Black History Month

‘Between Westport and the railroad lines’ lies Baltimore’s tiny Mount Winans neighborhood

Editor’s note: The Mount Winans profile is one article in The Sun’s City of Neighborhoods series, spotlighting Baltimore communities.

It’s a secluded spot of land just 50 acres in size and mere minutes from M&T Bank Stadium, Camden Yards and Horseshoe Baltimore Casino. Yet when Michael Tyson walks the quiet streets of his modest Mount Winans neighborhood, he encounters a mini-swatch of suburbia: foxes, deer and, to be sure, a core of working-class residents mindful of the folks next door.


“We’re tucked away and unbothered by a lot of [outside] things,” said Tyson, 36, president of the Mount Winans Community Association, who has lived there 11 years. “A lot of homeowners here have old-school values; they take pride in the area and look out for one another.”

A hodgepodge of public housing, single-family dwellings and modest, weathered townhomes of varying age and construction, Mount Winans is “a hidden little neighborhood, lightly trafficked and packaged between Westport and the railroad lines,” said Brooke Lierman, its state delegate. “There’s one way in and one way out. There’s no reason to go there unless you’re visiting someone or going to church, and the residents appreciate that quietness.”



Once a sleepy rural village in Baltimore County, Mount Winans is named for Ross Winans, a railroad inventor who settled in Baltimore in the mid-1800s. Long a predominantly Black enclave — Hall of Famer Leon Day, a Negro League baseball star, grew up on Pierpont Street — the neighborhood became home to Southerners who migrated there to work in factories and steelyards during World War II.

The community abuts Mount Auburn Cemetery, a historic 19th-century African-American graveyard and the resting place of prominent people like Joe Gans, world lightweight boxing champion from 1902 to 1908, and John Henry Murphy, founder of The Afro-American newspaper.

Physical space

Mount Winans is an isolated tract in Southwest Baltimore bordered on two sides by the tracks of the CSX Railroad; and on the third and fourth, by Hollins Ferry Road and Mount Auburn Cemetery.

Things to do

The area is residential, save for four churches and a small corner grocery. Kids play ball and ride bikes down dead-end streets, shoot baskets on the playground on South Paca Street and watch the trains rumble past.


Mount Winans’ population fell from 1,154 in the 1990 Census to 748 in the 2010 Census, according to an analysis by Baltimore’s planning department — and the city’s total population has fallen more in the past decade. In 2018, Mount Winans’ median household income was $18,125, about 36% of the city’s median income; it had nearly quadruple the unemployment (27%) of the city at large (7%). The median home sales price from 2017-2019 was about $60,000. About 90% of its residents are Black.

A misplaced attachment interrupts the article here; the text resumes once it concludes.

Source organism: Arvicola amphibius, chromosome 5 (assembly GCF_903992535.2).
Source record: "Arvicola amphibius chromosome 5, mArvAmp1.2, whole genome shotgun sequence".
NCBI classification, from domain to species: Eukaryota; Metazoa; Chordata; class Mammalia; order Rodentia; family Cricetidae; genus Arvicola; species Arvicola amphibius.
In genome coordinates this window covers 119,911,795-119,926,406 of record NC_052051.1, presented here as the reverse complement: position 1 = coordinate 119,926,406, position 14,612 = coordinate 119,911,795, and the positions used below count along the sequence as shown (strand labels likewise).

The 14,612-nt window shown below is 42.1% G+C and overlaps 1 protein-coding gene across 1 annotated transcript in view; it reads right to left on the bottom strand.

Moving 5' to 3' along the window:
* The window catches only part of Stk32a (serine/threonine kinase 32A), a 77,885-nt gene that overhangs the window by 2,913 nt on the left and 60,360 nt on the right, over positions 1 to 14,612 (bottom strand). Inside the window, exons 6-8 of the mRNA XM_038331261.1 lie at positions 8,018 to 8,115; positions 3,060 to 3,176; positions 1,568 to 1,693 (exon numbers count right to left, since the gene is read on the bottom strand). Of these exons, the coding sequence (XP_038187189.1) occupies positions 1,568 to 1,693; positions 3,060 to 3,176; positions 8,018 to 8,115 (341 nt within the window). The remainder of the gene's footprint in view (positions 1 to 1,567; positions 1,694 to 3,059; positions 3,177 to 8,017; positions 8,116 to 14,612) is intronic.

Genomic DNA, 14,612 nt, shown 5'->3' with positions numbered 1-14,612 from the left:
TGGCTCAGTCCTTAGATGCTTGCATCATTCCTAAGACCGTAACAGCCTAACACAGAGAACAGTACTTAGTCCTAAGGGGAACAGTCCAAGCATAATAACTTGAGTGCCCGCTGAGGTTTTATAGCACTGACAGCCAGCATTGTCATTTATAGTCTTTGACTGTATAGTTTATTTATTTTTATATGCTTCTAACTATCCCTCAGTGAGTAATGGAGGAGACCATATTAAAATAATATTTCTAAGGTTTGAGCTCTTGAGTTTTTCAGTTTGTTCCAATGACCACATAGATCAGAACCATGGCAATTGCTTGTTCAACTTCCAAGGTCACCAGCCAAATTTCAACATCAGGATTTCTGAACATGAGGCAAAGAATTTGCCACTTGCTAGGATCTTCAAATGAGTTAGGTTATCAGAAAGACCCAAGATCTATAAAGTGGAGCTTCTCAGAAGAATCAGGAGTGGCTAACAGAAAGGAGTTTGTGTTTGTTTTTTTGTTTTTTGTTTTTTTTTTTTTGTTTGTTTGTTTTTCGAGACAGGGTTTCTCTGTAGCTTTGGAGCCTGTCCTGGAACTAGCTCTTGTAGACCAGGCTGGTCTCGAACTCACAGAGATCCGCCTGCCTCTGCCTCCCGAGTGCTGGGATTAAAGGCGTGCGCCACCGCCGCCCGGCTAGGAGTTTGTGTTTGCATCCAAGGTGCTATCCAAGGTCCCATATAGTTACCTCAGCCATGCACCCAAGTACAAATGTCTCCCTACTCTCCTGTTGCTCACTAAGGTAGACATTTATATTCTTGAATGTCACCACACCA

Transit and walkability

Mount Winans’ walkability score ranks 33 out of 100, according to Live Baltimore. It is within walking distance of B&O Park, Paca Street Park and Florence Cummings Park.


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Hidden away as it is, Mount Winans “doesn’t get a lot of the city services or attention that we deserve,” said Tyson, who has long complained of illegal dumping there.

“Outsiders leave truckloads of tires and construction debris in alleys and on empty lots,” he said. “We no sooner get one area cleaned up than they move to another.”


Another headache: Tyson estimates there are 14 acres of vacant, weed-strewn, city-owned lots desperate for mowing.

“Some of the grass is 4 feet tall,” he said. “The land is just sitting there, unused.”

The community’s plan: Clean up the lots and create a self-sustaining urban farm.

“This neighborhood is a food desert, and we’d like to teach people how to grow their own crops,” sais Tyson, a chef at a Washington restaurant. “We’re talking about everything from job training to just having fun and engaging as a community. Our association has tried for three years to buy the land, but it’s been hectic.”


Michael Tyson, Mount Winans Community Association president; Phylicia Porter (D), Baltimore City Council, District 10.

For the record

A previous version of this article incorrectly identified the neighborhood's city council member. The city council representative is Phylicia Porter. Also an earlier version of the story incorrectly identified the bus route that serves the neighborhood. The Sun regrets the error.